Does improved lighting reduce levels of crime? What do the strongest evaluations tell us? These questions are answered in this systematic review, which examines the strongest available research to date.
Darkness in built up areas can contribute to feelings of personal insecurity, and can produce favorable conditions for vandalism and theft, including bicycle thefts and thefts from vehicles. The crime preventive effects of improved lighting in public places are therefore often discussed, and measures to improve lighting are often implemented as a means of combating crime.
The Swedish National Council for Crime Prevention (Brå) has commissioned distinguished researchers, led by Professor David Farrington at Cambridge University, to conduct a series of international reviews of the research published.
In 2007, Brå published a systematic review on the effects of improved lighting. The publication was based on the 13 studies available at the time whose methodology was sufficiently rigorous to meet the inclusion criteria for a systematic review. This report comprises an updated review, which now includes a total of 21 studies. The study follows the rigorous methodological requirements of a systematic review and statistical meta-analysis. Even though important questions remain unanswered, the study provides a vital and far-reaching overview of the available evidence on the preventive effects of improved street lighting.
Brandon C. Welsh is Professor of Criminology and Criminal Justice at Northeastern University (USA).
David P. Farrington is Emeritus Professor of Psychological Criminology at Cambridge University (UK).
Stephen Douglas is Doctoral Student at Northeastern University (USA).
Crime prevention work
In pooling the effects of 17 studies that could be included in the meta-analysis, it was found that street lighting led to a significant 14% decrease in crime in experimental areas compared with comparable control areas. While not every study was effective in preventing crime, desirable effects of street lighting interventions were greater in studies that measured both night and day crimes than in studies that only measured night crimes. This translates to a significant 18% decrease in crime for night/day studies compared to a non significant 3% decrease in crime for night only studies. These findings suggest that a theory of street lighting focusing on its role in increasing community pride and informal social control may be more plausible than a theory focusing on increased surveillance or deterrence.
It was also possible to use meta-analytic techniques to investigate the effects of street lighting interventions on violent and property crimes, the two main types of crimes that were measured in the studies. Street lighting interventions were followed by a significant decrease in property crimes (12%), but not in violent crimes. Importantly, this effect on property crimes closely approximates the overall effect of street lighting interventions on total crime (14%), suggesting that the overall effect on crime may be largely a function of street lighting's impact on proprety crimes. Cost-benefit analyses of improved lighting suggested that the benefits (in terms of fewer crimes) outweighed the costs, but similar analyses of part-night lighting also suggested that this had benefits.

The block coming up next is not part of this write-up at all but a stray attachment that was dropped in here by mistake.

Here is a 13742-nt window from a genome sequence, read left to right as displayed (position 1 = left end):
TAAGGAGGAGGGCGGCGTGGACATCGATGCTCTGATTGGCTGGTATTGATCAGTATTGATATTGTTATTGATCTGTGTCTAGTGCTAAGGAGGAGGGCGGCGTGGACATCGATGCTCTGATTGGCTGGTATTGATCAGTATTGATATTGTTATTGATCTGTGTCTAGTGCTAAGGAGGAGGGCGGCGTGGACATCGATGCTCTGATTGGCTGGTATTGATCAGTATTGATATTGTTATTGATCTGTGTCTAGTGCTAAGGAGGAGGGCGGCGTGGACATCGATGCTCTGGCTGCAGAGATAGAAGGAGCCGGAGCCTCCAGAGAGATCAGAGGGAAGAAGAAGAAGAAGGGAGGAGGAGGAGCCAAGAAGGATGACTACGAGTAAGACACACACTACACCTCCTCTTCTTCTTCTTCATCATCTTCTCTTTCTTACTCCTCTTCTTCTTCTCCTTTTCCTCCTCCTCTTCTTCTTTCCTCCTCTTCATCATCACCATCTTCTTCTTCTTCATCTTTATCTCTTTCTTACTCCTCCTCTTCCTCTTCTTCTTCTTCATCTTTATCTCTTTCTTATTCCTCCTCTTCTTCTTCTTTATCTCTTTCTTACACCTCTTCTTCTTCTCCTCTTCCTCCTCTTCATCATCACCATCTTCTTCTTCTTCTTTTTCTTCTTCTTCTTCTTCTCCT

Many of the recommendations that we made 14 years ago (see Farrington and Walsh 2007) for research on the effects of street lighting on crime are still needed today. For example, future evaluation studies should include several experimental areas and several adjacent and comparable non-adjacent control areas. Adjacent areas are needed to investigate crime displacement and diffusion of crime prevention benefits. In addition, a long time series of crimes should be studied to investigate pre-existing crime trends, as well as the extent to which any effects of street lighting interventions persist or wear off over time. It would also be highly desirable for researchers to carry out more cost-benefit analyses of street lighting interventions. This would allow for a number of key policy questions to be addressed, such as: Do the monetary benefits to society from decreased crime rates outweigh the monetary costs of implementing and maintaining street lighting projects? To whom do the monetary benefits (or costs) accrue?
Compared to years past, it would seem that an even stronger case can be made today for street lighting interventions to be part of national and local crime prevention policy. A larger body of high quality evaluation research, implemented in a range of high-crime public places, some evidence of value for money, and the enduring impact on crime, especially property crimes, all point to the policy significance of street lighting interventions.
Welsh, B. C. & Farrington, D. P. (2007)
Welsh, B. C. & Farrington, D. P. (2007)
Bennett, T. H., Holloway, K. R. & Farrington, D. P. (2008)
Piquero, A. R., Farrington, D. P., Welsh, B. C., Tremblay, R., & Jennings, W. G. (2008)
Jolliffe, D. & Farrington, D. P. (2008)
Holloway, K. R., Bennett, T. H. & Farrington, D. P. (2008)
Ttofi, M. M., Farrington, D. P. & Baldry, A. C. (2008)
Jolliffe, D. & Farrington, D. P. (2009)
Piquero, A. R., Jennings, W. G. & Farrington, D. P. (2009)
Morales, A. A., Garrido, V. & Sánchez-Meca, S. (2010)
Welsh, B. C., Farrington, D. P. & O'Dell, S.J. (2010)
Grove, L. E., Graham Farrell, G., Farrington, D.P & Johnson, S.D. (2012)
Farrington, D. P., Lösel, F., Ttofi, M. M. & Theodorakis, N. (2012)
Villettaz, P., Gilliéron, G. & Killias, M. (2014)
Piza, E. L., Welsh, B. C., Farrington, D. P. & Thomas, A.L. (2018)
Author: Brandon C. Welsh, David P. Farrington and Stephen Douglas
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